Henry "Rabbit" Angstrom is being put out to pasture, turning over the family car business (technically owned by his wife) to their cocaine-addicted son. As a middle-aged has-been sports hero, he struggles to establish or renew healthy and satisfying relationships with someone - anyone, while trying to deal with his own loss of health and vigor. A series of bad choices isolate him from those who might be willing to overlook his bitter, condescending, sarcastic nature, in the end leaving him alone to deal with his mortality.
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The review of this Book prepared by Charles B. Owen
John Updike is considered a "literary" writer as opposed to a writer of "mainstream" fiction, but he comes dangerously close to the latter in his four-book saga about the life of Harry "Rabbit" Angstrom of which "Rabbit At Rest" is the final installment. "Rabbit" is getting old now, pestered by heart disease and a growing alienation from everything he once held dear. An unfortunate dalliance with his son's wife only deepens the sizeable rift between "Rabbit" and his own wife so he flees to their vacation home in Florida, hoping to get his act together and find some reason to continue living. But the odds are against him and mounting all the time. "Rabbit At Rest" is a thought provoking, somewhat depressing and altogether fitting conclusion to the "Rabbit" series of books.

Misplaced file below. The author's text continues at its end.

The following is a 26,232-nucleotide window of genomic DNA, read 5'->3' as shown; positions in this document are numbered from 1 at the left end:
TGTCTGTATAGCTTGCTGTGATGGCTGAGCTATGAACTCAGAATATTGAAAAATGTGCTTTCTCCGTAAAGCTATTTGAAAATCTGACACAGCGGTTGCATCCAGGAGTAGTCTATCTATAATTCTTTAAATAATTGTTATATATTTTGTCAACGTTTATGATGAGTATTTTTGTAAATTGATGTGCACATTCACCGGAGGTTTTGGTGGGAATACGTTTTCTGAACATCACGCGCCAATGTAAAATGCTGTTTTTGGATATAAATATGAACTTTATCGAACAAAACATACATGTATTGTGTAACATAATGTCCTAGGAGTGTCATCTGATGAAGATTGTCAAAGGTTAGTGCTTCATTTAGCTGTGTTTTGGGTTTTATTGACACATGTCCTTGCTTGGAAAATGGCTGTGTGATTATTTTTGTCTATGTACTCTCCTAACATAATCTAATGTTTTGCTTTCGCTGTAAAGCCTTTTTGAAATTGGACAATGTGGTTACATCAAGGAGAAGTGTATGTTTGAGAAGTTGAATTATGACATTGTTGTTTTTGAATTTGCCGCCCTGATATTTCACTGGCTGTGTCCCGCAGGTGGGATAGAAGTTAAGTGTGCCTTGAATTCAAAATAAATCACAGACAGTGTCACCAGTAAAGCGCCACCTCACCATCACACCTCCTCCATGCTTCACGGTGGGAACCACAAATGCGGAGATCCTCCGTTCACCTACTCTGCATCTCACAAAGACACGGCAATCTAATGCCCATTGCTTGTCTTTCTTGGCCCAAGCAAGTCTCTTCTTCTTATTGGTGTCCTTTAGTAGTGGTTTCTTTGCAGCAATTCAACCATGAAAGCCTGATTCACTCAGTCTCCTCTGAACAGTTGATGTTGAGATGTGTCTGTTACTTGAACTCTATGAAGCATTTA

The review of this Book prepared by Bill Brumlow